I don’t really like Gruen and don’t watch it but I wouldn’t just assume he gets a huge salary for Gruen. Sure it’s a cheap show and I’m sure he’s paid well but it’s probably not a huge income. Sure the guy spends a lot of time overseas but he also probably does at least 50-70 shows in Australia every year.

    We’re not that big a country.

    I’d prefer to ignore Gruen and judge him on his stand-up. Which admittedly I’ve not seen for a couple of years. I know he’s been putting on completely different political shows late night from time to time. He strikes me as a stand-up who does other things to keep his profile up. I don’t have a problem with that. This site is really television focused. With live work you’re judging the performer. With Tv work you’re judging what the network will let the performer do.

  • 13 schoolyards says:

    You’re right that we’re television focused. The problem with letting Anderson – and any other long-time stand-ups turned hosts like Adam Hills – off the hook as far as their TV work goes is that unless you’re a first time host you’re being hired on the basis of your TV work. From what we hear Anderson is a decent stand-up, but he’s been a smug host dropping shit one-liners on the ABC for over a decade now and we’re not going to just hand-wave that away because of how he spends his nights.

  • Billy says:

    Well spending his nights – probably 200+ gigs a year vs. what 12 or 13 records of Gruen?

    But you’re right you are television centric and I agree with you to a point because I though the Glasshouse was terrible. In fact most of Anderson’s work has in my opinion (including radio) not been up to scratch compared to his stand-up which I think is well written and performed but occasionally a bit shouty.

    Perhaps one day comics in Australia will get the resources, the writer’s rooms and the time to make decent tv in this country. Until then I’m prepared to give them a pass to a point if their stand-up is good. Because otherwise we’re just saying how great Gary McCaffrie is and while that’s true it gets old.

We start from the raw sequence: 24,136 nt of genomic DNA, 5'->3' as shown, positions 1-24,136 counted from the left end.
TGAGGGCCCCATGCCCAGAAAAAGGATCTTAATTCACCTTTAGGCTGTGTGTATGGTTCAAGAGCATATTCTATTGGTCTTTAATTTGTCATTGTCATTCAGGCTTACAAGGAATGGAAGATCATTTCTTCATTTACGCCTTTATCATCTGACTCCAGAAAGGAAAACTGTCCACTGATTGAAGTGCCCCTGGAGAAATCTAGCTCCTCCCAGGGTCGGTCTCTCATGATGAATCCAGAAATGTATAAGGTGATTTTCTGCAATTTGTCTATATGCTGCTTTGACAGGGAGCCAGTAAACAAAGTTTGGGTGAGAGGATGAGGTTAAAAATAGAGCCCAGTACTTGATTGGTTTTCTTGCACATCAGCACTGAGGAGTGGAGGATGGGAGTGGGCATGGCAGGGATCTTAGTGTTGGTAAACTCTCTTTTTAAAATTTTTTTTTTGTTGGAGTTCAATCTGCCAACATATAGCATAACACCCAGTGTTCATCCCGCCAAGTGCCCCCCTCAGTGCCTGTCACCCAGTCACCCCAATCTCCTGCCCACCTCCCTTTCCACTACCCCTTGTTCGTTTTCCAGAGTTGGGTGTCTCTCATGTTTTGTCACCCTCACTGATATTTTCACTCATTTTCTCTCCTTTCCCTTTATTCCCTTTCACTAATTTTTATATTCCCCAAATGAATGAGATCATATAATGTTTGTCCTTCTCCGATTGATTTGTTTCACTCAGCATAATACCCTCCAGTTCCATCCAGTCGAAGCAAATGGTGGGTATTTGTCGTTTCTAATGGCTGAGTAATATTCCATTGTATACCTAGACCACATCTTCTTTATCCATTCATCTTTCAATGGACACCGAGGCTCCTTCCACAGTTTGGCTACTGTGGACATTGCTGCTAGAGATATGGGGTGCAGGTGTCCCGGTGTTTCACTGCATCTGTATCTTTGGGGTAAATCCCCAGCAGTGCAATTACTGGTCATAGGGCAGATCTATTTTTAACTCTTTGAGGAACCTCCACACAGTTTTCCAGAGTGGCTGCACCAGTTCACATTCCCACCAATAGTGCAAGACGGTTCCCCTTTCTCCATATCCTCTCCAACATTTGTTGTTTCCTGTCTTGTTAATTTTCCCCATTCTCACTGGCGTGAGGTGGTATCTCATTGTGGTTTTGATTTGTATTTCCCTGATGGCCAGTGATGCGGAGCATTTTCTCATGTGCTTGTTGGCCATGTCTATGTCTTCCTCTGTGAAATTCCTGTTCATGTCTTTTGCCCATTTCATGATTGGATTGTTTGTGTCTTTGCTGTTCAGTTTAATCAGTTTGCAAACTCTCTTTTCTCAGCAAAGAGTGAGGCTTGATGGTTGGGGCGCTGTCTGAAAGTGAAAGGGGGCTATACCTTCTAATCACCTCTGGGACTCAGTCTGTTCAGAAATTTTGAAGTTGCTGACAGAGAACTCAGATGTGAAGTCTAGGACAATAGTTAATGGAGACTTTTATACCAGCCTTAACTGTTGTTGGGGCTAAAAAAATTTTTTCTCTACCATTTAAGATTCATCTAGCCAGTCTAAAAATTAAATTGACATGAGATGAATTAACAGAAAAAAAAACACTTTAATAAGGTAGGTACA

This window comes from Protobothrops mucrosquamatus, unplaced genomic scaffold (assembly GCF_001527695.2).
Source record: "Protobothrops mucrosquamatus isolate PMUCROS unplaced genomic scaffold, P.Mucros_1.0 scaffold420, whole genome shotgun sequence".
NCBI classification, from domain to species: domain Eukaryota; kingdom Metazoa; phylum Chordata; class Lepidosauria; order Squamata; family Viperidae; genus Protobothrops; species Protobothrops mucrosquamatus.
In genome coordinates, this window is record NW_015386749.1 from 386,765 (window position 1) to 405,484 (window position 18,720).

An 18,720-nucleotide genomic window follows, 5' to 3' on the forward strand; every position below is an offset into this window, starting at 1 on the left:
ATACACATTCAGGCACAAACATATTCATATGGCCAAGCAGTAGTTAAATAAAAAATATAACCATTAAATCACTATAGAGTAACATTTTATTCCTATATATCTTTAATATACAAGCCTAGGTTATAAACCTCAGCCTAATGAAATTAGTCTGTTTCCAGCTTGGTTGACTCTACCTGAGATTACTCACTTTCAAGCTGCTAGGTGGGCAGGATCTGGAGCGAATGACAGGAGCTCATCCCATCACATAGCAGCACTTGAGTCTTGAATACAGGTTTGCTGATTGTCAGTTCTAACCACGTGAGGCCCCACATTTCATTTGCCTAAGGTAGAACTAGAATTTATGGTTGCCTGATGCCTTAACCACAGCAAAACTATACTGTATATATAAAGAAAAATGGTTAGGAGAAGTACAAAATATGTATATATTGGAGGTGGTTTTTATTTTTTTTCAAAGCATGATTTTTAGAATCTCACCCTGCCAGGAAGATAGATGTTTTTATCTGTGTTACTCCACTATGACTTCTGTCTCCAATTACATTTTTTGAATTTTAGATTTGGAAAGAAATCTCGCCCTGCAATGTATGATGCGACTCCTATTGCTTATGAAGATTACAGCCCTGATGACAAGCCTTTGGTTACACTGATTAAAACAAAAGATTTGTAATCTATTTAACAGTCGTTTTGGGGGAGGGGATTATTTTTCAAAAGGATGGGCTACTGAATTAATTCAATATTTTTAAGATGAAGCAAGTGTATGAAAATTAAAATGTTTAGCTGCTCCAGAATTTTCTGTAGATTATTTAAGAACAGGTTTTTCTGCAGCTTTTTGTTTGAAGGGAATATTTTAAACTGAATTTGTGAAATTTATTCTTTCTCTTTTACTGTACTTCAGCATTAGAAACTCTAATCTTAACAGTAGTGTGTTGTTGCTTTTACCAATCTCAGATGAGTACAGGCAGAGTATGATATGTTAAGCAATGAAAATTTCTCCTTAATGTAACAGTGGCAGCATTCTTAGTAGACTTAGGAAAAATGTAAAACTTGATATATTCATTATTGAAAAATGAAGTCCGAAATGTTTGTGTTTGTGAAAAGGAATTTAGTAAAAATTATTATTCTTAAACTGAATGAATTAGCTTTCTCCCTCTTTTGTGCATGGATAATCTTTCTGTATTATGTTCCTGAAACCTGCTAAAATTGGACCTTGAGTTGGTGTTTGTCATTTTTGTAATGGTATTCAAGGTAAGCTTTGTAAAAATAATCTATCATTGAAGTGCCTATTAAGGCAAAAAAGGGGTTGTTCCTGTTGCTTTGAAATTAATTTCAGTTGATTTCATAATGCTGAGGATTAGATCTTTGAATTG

It seems when it comes to this site if something doesn’t work in one of the most collaborative mediums in existence it’s always the talent’s fault. Never the producer, the network, the budget. Just the talent.

  • 13 schoolyards says:

    Now you’re getting the idea.

    Also, “it’s one of the most collaborative mediums in existence”, while true, leads to the kind of buck-passing and blame-sharing that results in criticism where every shithouse show is greeted with “well, they tried their best”. Part of the talent’s job is to front the show: that means they get the praise when it does well and the brickbats when it fails. It’s only been on very rare occasions that Australian television has had the kind of resources to make “decent TV”, and yet some people seem to manage it while others host shit shows throughout their career.

    Giving a TV host a pass for his stand-up is like giving a comedian a pass because she’s good at dramatic acting – they’re just not the same thing. And as television is the entire point of this site, you’ll forgive us if we don’t really dwell on Anderson reportedly being a lot funnier off-camera than he is on.

  • pete hill says:

    The success of the Gruen must lie in the fact that it makes a lot of the people who watch it think they’re cleverer than the rest of us. The show’s fans, presumably most of whom belong to the inner-metropolitan middle-class, watch under the delusion they’re gaining insider knowledge into the workings of the advertising industry. ‘Ah, that’s how its done, very clever how those smart guys can manipulate all those simple working-class proles.’
    What they fail to grasp is how the show is actually about smug, vain peddlers of propaganda designed to get people to part with their cash yet who are fortunate enough to live in a society where the most skilled examples of that clique are somehow elevated to the status of artist-heroes. And how the show’s fans are being suckered and manipulated just as much as those simple folk they like to think they are so intellectually superior to.
    If this seems like a rant, I apologize but I find it mystifying that the guy who designed the Nike Logos is spoken of in the same hushed, worshipful tones normally reserved for Rembrandt or Beethoven.